What do the words gourmet, epicure, gastronome, Dom Perignon and hot dog have in common? Nothing . . . unless you’re at Leslie Uggams’ Wiener Factory in the San Fernando Valley.
At a press conference early last week, where the strategy for a fund-raising festival for sickle-cell anemia was unveiled, it was announced that the entertainer would be among the concessionaires. Her specialty, it was explained, is gourmet hot dogs, served gloriously alongside what else but Champagne?
Celebrities to Participate
Uggams is just one of the many scheduled participants for the Magnum Soul Food Festival ’85, designed to showcase black food, culture and arts. The festival will be sponsored by the Miller Brewing Co., the Coca-Cola Bottling Co. of Los Angeles and Popeye’s Famous Fried Chicken and Biscuits for the National Assn. for Sickle Cell Disease. Celebrities such as Thelma Hopkins (co-star of television’s “Gimme a Break”), Taurean Blacque of “Hill Street Blues,” Melba Moore and singer Bill Withers will be among those on hand to either entertain or judge a soul food contest.
Alecia Molezion, spokeswoman for the fund-raising fete explained: “There is currently no ongoing, annual event in Los Angeles that specifically showcases black American culture. That’s what we want the soul food festival to become. Miller Brewing Co. became the sponsor because it wanted to tie in with a viable, nonprofit organization like NASCD, which would reap benefits from the event as well as provide the cultural vehicle.”
She said that the event will be held from noon to 8 p.m. Saturday at Jackie Robinson Stadium, 5001 Rodeo Road, Los Angeles, a facility that will house about 50 booths featuring arts and crafts, public information, record company and corporate promotions and food vendors.
There will be a booth featuring the Southern specialties found at Aunt Kizzy’s Back Porch restaurant in Marina del Rey; other booths will have samples of some of the best barbecue in town.
All of this in addition to Uggams’ hot dog booth and its plan to sell gourmet hot dogs. Unfortunately the hot dogs will be sold without Champagne at the festival. If you want to sample the combination as Uggams’ likes it, you’ll have to visit the Wiener Factory.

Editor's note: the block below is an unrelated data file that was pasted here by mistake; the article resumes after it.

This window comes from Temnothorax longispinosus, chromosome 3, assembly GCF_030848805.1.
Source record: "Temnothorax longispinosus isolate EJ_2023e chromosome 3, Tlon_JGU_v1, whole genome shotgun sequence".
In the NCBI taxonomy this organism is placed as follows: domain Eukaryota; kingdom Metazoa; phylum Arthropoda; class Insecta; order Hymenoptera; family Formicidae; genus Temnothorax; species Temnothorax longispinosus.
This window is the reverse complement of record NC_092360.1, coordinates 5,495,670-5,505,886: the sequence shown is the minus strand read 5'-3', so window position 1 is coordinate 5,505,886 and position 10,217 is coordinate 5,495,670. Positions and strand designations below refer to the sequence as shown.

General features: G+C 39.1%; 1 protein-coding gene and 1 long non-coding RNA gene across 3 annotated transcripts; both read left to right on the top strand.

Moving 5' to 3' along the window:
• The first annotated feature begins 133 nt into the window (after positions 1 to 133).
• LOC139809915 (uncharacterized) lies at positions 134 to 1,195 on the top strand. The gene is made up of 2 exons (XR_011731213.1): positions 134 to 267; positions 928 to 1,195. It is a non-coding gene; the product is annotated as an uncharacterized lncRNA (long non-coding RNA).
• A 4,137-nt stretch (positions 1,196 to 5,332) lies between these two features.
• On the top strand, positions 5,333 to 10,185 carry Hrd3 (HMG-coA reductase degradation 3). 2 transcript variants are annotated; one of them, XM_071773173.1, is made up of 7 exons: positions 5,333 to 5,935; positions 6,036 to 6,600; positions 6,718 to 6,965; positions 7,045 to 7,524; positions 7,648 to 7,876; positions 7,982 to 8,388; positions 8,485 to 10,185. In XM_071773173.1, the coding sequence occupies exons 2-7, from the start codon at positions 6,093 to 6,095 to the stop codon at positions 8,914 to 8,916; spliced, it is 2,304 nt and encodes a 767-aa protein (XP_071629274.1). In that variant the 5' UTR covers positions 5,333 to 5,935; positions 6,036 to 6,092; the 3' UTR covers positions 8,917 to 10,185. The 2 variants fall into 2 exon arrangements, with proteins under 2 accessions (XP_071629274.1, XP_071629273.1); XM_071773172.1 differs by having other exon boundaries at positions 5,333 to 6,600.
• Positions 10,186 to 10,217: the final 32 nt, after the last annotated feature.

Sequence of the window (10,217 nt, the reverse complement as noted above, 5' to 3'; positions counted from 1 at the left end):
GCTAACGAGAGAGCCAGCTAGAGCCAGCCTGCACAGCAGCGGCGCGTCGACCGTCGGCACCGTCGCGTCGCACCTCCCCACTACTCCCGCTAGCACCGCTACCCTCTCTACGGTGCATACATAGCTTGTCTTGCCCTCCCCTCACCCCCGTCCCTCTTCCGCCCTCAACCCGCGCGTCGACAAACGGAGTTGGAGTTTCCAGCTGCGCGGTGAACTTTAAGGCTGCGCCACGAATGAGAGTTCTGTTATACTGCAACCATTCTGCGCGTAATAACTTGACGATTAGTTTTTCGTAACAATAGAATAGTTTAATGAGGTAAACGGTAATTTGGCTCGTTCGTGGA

A Hot Dog Lover
It seems that Uggams, a native New Yorker, loves hot dogs and used to drive some 25 minutes from her Beverly Hills home just for one of the specialty dogs available at a hot dog stand in Sherman Oaks called the Wiener Factory.
“We liked the hot dogs at this particular place so much that it became a ritual. . . . We were there on weekends,” Uggams said in a telephone interview. “We naturally came to realize that if we thought the Wiener Factory hot dogs were good enough to go that far out of our way to enjoy them in fun surroundings, then there ought to be more Wiener Factory restaurants.”
So she formed a new company, called KISS, which stands for Keep It Simple, Stupid, with Scott Matis, original owner of the Sherman Oaks Factory. Together they opened a second Wiener Factory in a new location on Ventura Boulevard in Woodland Hills.
A customer’s mind begins conjuring up visions of a trendy little spot--typical of Ventura Boulevard--probably sparkling white with boldly colored, ultramodern tables, chairs and bar stools and many hanging plants. Forget such conjecture.
The celebrated little hot dog stand is just that; a tiny fast food takeout with a few tables and chairs, a lunch counter and graffiti--everywhere. Neat little sayings, scribbled on the walls to provide East Coast authenticity by Matis. Comments such as “We only use natural chemicals in our food” and “Please tell us how long to hold the onions” abound. It also has plants, a patio and a small room in the back with a fireplace and a television for sports fans.
But what was impressive, surprisingly so, were the hot dogs. They were good kosher-style hot dogs with a firm, fresh taste. According to Matis, the hot dogs are steamed Eastern-style rather than grilled and served with a variety of trimmings, ranging from typical chili and onions to red cabbage and cheese, each for about $1.40 to $1.75.
The restaurant also offers sausage dogs at a slightly higher price--European knackwurst, spicy polish dogs and mild polish dogs--all topped with chili, sauerkraut or mustard, relish and onions. The Champagne ranges from $1.75 a glass of the house brand to $12 for a bottle of Korbel Brut. Unless, of course, you live it up and go to the Wiener Factory for the Champagne brunch: 1976 Dom Perignon, four 1/4-pound sausage dogs and four salads, all for $75.
All of the hot dogs and trimmings on the Wiener Factory’s bill of fare will be available at the festival, even though the Champagne won’t. Profits from the booth sales will go to NASCD to further sickle cell research, education, screening and service programs, Uggams said. She has agreed to judge the soul food contest, “Who could turn down being a judge tasting soul food? I’m going to have a great day just being there, involved with the black community. It’s terrific. When you get so much . . . you give it back.”